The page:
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Positive Results Reported From Nine Phase III Trials of Alirocumab in Hypercholesterolemia
Nine new phase III studies of alirocumab (Sanofi/Regeneron) in patients with hypercholesterolemia met their primary efficacy endpoint of a greater percent reduction from baseline in low-density lipoprotein cholesterol (LDL-C) at 24 weeks compared with placebo or an active comparator.
Alirocumab is an investigational, fully human monoclonal antibody that targets and blocks proprotein convertase subtilisin/kexin type 9 (PCSK9), a protein secreted by liver cells. PCSK9 plays a role in the clearance of LDL-C by regulating the number of LDL receptors. By inhibiting this protein, alirocumab increases the number of LDL receptors on hepatocytes, thereby lowering LDL-C. The treatment is administered via subcutaneous injection.
The nine phase III ODYSSEY trials of alirocumab included LONG TERM, FH I, FH II, HIGH FH, COMBO I, COMBO II, OPTIONS I, OPTIONS II and ALTERNATIVE. All of the patients in these studies received alirocumab in addition to standard-of-care lipid-lowering therapy, with the exception of some patients in ODYSSEY ALTERNATIVE.
The ongoing ODYSSEY LONG TERM trial evaluated the long-term safety and efficacy of alirocumab compared with placebo in 2,341 patients. Both treatment groups received statins, and some patients also received additional lipid-lowering therapies. The trial met its primary efficacy endpoint at 24 weeks.
A pre-specified interim safety analysis was performed when all of the patients reached 1 year of treatment. A lower rate of adjudicated major cardiovascular events (i.e., cardiac death, myocardial infarction, stroke, and unstable angina requiring hospitalization) was observed in the alirocumab arm compared with the placebo arm in a post hoc analysis (P
The ODYSSEY ALTERNATIVE study evaluated patients with a history of intolerance to two or more statins, who were randomly assigned to receive alirocumab, ezetimibe (Zetia, Merck), or atorvastatin (Lipitor, Pfizer). This trial met its primary efficacy endpoint of a greater percent reduction from baseline in LDL-C at 24 weeks with alirocumab compared with ezetimibe. The rates of discontinuation due to adverse events were 18% for alirocumab, 25% for atorvastatin, and 25% for ezetimibe. These differences between treatment groups were not statistically significant.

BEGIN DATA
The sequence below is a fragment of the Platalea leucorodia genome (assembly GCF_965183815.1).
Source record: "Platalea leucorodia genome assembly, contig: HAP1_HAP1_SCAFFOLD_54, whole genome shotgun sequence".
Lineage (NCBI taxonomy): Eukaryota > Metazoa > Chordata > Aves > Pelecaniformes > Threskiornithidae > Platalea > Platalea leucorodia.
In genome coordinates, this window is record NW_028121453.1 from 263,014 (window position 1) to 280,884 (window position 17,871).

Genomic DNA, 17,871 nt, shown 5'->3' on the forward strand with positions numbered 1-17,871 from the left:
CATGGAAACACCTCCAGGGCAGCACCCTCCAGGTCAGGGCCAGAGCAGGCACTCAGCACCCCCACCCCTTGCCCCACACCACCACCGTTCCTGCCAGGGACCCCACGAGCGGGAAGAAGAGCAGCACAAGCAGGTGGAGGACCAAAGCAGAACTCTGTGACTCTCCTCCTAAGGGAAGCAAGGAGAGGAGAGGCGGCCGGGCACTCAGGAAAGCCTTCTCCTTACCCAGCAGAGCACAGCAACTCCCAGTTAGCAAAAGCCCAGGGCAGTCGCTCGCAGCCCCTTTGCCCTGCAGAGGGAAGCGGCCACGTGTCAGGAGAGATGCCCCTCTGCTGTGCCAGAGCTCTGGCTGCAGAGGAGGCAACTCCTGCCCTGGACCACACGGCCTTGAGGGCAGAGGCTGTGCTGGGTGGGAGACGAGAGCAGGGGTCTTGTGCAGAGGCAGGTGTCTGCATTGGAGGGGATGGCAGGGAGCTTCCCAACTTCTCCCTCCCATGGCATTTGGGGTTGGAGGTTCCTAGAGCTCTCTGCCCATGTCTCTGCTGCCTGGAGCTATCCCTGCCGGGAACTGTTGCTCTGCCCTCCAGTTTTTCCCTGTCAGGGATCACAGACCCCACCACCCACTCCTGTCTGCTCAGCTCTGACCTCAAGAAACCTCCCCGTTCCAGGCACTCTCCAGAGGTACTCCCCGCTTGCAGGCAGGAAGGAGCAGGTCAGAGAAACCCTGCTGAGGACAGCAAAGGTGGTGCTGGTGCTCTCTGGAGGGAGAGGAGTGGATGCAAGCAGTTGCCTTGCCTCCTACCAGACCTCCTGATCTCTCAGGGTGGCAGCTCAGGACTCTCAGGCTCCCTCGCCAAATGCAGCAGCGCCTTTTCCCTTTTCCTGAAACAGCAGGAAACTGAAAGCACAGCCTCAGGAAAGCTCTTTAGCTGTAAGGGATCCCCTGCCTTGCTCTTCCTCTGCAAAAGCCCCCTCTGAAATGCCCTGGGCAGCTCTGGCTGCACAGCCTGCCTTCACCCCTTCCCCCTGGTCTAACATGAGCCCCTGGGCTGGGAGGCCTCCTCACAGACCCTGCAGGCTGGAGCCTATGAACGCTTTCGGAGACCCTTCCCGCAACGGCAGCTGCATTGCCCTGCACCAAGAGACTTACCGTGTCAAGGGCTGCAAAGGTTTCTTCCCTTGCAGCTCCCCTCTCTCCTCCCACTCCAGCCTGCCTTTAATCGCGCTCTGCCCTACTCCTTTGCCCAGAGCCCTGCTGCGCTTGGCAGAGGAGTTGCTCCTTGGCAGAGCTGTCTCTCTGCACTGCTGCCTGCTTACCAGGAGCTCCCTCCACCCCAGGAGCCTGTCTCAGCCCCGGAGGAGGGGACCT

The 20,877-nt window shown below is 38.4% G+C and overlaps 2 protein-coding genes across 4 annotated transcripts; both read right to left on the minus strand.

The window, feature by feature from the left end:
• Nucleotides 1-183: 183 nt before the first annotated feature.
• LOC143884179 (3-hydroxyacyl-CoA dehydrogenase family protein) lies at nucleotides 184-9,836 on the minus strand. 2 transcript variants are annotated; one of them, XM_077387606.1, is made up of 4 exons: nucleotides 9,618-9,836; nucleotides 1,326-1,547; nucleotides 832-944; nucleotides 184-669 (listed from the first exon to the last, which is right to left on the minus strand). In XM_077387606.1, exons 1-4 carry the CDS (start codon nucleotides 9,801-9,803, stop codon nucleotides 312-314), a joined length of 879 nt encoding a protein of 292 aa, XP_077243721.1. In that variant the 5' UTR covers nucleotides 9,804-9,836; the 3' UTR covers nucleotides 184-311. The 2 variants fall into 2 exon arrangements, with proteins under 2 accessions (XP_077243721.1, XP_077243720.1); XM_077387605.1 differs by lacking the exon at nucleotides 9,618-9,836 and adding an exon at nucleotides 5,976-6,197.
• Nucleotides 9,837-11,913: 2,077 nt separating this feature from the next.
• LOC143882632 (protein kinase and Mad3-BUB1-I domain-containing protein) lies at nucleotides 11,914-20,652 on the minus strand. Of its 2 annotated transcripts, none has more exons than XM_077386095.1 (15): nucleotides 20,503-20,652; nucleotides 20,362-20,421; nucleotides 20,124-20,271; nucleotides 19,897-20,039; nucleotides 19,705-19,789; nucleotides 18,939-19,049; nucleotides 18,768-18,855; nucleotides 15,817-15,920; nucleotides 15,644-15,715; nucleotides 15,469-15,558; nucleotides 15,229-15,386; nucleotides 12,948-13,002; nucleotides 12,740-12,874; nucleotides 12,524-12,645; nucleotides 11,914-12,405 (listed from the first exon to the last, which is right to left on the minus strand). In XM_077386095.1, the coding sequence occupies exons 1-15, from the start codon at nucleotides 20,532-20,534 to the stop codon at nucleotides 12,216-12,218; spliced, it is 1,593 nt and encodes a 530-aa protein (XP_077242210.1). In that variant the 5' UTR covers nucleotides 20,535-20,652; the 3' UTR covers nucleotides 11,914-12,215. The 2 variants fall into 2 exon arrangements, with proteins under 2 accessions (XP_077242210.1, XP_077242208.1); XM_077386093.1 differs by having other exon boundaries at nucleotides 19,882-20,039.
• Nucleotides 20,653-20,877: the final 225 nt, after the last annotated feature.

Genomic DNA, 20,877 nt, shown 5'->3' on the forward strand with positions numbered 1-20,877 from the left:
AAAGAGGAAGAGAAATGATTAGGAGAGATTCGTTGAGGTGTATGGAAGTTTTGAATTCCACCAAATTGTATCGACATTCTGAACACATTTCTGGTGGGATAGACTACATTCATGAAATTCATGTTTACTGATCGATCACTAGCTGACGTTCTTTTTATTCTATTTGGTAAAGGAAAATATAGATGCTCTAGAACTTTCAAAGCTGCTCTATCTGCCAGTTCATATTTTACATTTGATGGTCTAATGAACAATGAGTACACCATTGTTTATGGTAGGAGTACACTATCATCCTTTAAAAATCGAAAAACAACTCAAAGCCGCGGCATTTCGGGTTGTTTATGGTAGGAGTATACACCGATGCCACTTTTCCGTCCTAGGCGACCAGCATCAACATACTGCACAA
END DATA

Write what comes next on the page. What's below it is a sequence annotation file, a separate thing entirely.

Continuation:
The nine double-blind ODYSSEY trials, along with the previously reported MONO trial, included more than 5,000 patients studied for 24 to 104 weeks. Positive results were reported for ODYSSEY MONO in October 2013.
All of the studies included patients with LDL-C not at goal, with or without a documented history of cardiovascular disease. ODYSSEY OPTIONS I, OPTIONS II, COMBO II, MONO, and ALTERNATIVE included at least one active comparator (e.g., ezetimibe).
The trials evaluated two alirocumab dosing regimens: 150 mg every 2 weeks or 75 mg every 2 weeks (increasing to 150 mg if needed to reach protocol-specified LDL-C targets). The 150-mg and 75-mg doses were delivered with a single, self-administered 1-mL subcutaneous injection.
The ODYSSEY clinical trial program is ongoing and includes three additional studies — CHOICE I, CHOICE II (both evaluating monthly doses of alirocumab), and OUTCOMES. Primary outcomes data are expected in 2015 and beyond.